Wines Made in Japan?
Introducing Koshu, a distinctive and delicate white wine from Japan

The Koshu grape is one of the most prominent varieties native to Japan. This distinctively Japanese grape is grown primarily in Yamanashi Prefecture in the foothills of Mount Fuji, whose climatic extremes of heat and cold, long days of summer sunlight, and well-drained volcanic soils are especially suited for cultivating this fruit. Records show that winemaking in Japan started in 1874 in Yamanashi. Now there are 80 wineries in this prefecture alone.

Recently, a group of 12 wineries producing Koshu wine visited London on their European promotional tour to introduce this very unique and delicate brand of white wine. Their tasting event for more than 100 London-based importers, sommeliers and restaurant owners was very successful, and hopes are high for increased exports to the UK in the future.

Ayana Misawa (center) talking to guests at the Koshu wine tasting event in London.
Her brother Kazushi Misawa (left, at the counter) handles the winery’s marketing.

We caught up with Ms Ayana Misawa, a member of the promotion team and a winemaker of one of the wineries herself, to introduce us to the growing field of Japanese winemaking and its potential in the UK market.

What is Koshu wine like?

Koshu has a pale, lemon yellow colour and a soft, fruity bouquet with a hint of citrus and white peach. Its overall impression is clean, delicate and fresh, creating a lovely match for subtly flavoured foods - of course including various Japanese dishes. Its low alcohol content fits perfectly with health-conscious winelovers.

Does it go well with British food?

I am sure it could. At the recent tasting session in London, we matched Koshu with various types of British food, including dishes like old-fashioned fish pie. I heard that participants were surprised at how well Koshu went with a wide variety of menus. It must be because this variety of grape is restrained and refined. It is unobtrusive yet distinctive.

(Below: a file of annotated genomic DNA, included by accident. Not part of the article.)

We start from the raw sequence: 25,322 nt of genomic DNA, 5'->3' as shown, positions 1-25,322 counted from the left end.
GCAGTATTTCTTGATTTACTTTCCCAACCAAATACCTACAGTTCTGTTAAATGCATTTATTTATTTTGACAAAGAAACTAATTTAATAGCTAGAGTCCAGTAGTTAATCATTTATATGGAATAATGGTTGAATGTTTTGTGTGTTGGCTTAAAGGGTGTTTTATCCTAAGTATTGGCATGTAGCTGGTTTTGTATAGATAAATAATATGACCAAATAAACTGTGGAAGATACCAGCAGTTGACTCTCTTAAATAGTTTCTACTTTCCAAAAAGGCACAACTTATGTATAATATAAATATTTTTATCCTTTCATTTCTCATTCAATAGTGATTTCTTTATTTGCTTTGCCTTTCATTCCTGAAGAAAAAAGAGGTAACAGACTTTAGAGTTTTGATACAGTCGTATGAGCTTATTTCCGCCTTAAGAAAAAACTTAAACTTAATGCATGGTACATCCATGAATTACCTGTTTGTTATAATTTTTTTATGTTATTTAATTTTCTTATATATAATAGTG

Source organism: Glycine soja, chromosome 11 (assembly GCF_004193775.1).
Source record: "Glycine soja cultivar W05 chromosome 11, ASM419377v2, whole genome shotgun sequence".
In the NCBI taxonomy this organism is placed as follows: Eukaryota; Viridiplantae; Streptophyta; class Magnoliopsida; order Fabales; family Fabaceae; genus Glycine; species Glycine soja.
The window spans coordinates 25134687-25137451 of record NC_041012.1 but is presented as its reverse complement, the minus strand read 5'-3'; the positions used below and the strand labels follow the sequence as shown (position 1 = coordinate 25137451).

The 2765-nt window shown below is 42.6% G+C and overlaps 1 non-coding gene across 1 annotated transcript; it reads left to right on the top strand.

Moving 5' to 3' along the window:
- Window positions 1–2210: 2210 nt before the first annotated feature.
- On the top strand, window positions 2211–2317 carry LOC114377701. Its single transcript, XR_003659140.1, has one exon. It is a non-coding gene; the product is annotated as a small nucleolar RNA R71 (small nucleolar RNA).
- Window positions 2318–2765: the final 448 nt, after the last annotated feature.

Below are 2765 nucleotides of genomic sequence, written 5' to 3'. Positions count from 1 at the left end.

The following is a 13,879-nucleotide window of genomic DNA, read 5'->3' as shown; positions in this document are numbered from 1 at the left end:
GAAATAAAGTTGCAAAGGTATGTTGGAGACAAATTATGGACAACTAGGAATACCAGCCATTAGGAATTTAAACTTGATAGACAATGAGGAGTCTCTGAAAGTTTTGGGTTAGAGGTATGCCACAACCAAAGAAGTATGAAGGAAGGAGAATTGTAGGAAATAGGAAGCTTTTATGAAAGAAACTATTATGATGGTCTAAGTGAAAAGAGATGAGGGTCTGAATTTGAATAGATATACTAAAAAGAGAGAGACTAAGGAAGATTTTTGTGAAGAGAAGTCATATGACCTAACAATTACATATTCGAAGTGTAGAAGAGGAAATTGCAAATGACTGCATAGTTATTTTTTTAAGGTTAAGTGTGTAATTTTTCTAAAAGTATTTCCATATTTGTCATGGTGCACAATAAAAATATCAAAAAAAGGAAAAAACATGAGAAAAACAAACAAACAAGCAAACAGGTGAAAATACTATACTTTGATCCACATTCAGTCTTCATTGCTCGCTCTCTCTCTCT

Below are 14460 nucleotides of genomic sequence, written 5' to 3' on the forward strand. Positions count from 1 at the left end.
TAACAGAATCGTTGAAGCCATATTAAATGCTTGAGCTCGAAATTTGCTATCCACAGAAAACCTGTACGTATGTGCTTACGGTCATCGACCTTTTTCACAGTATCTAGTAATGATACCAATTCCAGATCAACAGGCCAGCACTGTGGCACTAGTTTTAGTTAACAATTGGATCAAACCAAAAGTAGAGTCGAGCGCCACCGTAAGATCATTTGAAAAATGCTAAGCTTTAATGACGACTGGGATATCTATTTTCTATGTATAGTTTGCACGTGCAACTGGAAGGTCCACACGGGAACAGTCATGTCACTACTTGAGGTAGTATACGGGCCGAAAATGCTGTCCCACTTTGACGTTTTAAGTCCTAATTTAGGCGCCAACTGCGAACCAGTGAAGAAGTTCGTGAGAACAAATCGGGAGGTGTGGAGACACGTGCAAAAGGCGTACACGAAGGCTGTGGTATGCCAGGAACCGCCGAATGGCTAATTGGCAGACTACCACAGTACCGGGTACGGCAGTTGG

What is it like to be a winemaker in Japan?

I was born and raised in Yamanashi Prefecture, which produces almost half of the total wine production in Japan. I think being a winemaker is a familiar job to Europeans, but it is not in Japan. Also, winemaking is considered to be more of a male job, even in modern Japanese society.

To grow grapes and make wines following in my family's tradition, and to be able to study new techniques from vintage wine production around the world, makes me feel that to be a winemaker is such a lovely job. All of the effort you put into winemaking is reflected in the wine. And in turn, wineries contribute to the region’s development.

After the growing season in the vineyards and the harvest, I often travel around Japan and overseas on promotional tours.

In Japan, we have Koshu, our signature indigenous grape variety. My father is a pioneer of quality Koshu wines, and of course I like it myself. Demand is good in big places like Tokyo, which is just 100km from Yamanashi. However it is very important for me that more people get to know Koshu wine outside the local market as well.
Can I get Koshu wine in the UK?

There are some wine stores in London where you can find several brands of Koshu, as well as several Japanese restaurants which serve them too. However, access to these wines is still somewhat limited. I hope we can work to increase the exports of Koshu wine to the UK, so many more people can meet and discover its flavor.

For more info on Koshu wine, please refer to http://www.koshuofjapan.co.uk/.